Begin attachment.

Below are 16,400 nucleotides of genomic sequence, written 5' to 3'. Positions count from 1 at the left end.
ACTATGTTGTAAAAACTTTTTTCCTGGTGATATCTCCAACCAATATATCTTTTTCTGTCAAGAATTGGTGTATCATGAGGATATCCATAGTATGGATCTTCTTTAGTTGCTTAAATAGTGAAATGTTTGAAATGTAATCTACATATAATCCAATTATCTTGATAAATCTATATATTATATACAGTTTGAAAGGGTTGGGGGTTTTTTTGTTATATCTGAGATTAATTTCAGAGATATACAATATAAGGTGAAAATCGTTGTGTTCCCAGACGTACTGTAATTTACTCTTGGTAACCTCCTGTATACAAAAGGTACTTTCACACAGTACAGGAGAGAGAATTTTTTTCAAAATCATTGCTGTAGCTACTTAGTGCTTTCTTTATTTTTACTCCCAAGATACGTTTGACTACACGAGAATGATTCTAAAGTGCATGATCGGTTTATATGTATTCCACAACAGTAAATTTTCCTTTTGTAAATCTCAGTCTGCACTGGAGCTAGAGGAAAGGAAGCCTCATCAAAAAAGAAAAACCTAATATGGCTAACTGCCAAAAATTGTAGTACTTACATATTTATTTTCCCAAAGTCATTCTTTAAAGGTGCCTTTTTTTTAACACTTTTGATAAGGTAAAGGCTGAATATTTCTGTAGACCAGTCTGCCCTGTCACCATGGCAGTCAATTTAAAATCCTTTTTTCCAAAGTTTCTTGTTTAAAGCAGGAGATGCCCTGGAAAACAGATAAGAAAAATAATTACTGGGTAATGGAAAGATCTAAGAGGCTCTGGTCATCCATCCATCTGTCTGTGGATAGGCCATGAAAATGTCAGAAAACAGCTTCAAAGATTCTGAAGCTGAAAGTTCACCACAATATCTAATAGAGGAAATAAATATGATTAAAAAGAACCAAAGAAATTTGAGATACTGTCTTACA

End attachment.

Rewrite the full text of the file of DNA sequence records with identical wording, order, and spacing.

Below are 16,400 nucleotides of genomic sequence, written 5' to 3'. Positions count from 1 at the left end.
ACTATGTTGTAAAAACTTTTTTCCTGGTGATATCTCCAACCAATATATCTTTTTCTGTCAAGAATTGGTGTATCATGAGGATATCCATAGTATGGATCTTCTTTAGTTGCTTAAATAGTGAAATGTTTGAAATGTAATCTACATATAATCCAATTATCTTGATAAATCTATATATTATATACAGTTTGAAAGGGTTGGGGGTTTTTTTGTTATATCTGAGATTAATTTCAGAGATATACAATATAAGGTGAAAATCGTTGTGTTCCCAGACGTACTGTAATTTACTCTTGGTAACCTCCTGTATACAAAAGGTACTTTCACACAGTACAGGAGAGAGAATTTTTTTCAAAATCATTGCTGTAGCTACTTAGTGCTTTCTTTATTTTTACTCCCAAGATACGTTTGACTACACGAGAATGATTCTAAAGTGCATGATCGGTTTATATGTATTCCACAACAGTAAATTTTCCTTTTGTAAATCTCAGTCTGCACTGGAGCTAGAGGAAAGGAAGCCTCATCAAAAAAGAAAAACCTAATATGGCTAACTGCCAAAAATTGTAGTACTTACATATTTATTTTCCCAAAGTCATTCTTTAAAGGTGCCTTTTTTTTAACACTTTTGATAAGGTAAAGGCTGAATATTTCTGTAGACCAGTCTGCCCTGTCACCATGGCAGTCAATTTAAAATCCTTTTTTCCAAAGTTTCTTGTTTAAAGCAGGAGATGCCCTGGAAAACAGATAAGAAAAATAATTACTGGGTAATGGAAAGATCTAAGAGGCTCTGGTCATCCATCCATCTGTCTGTGGATAGGCCATGAAAATGTCAGAAAACAGCTTCAAAGATTCTGAAGCTGAAAGTTCACCACAATATCTAATAGAGGAAATAAATATGATTAAAAAGAACCAAAGAAATTTGAGATACTGTCTTACA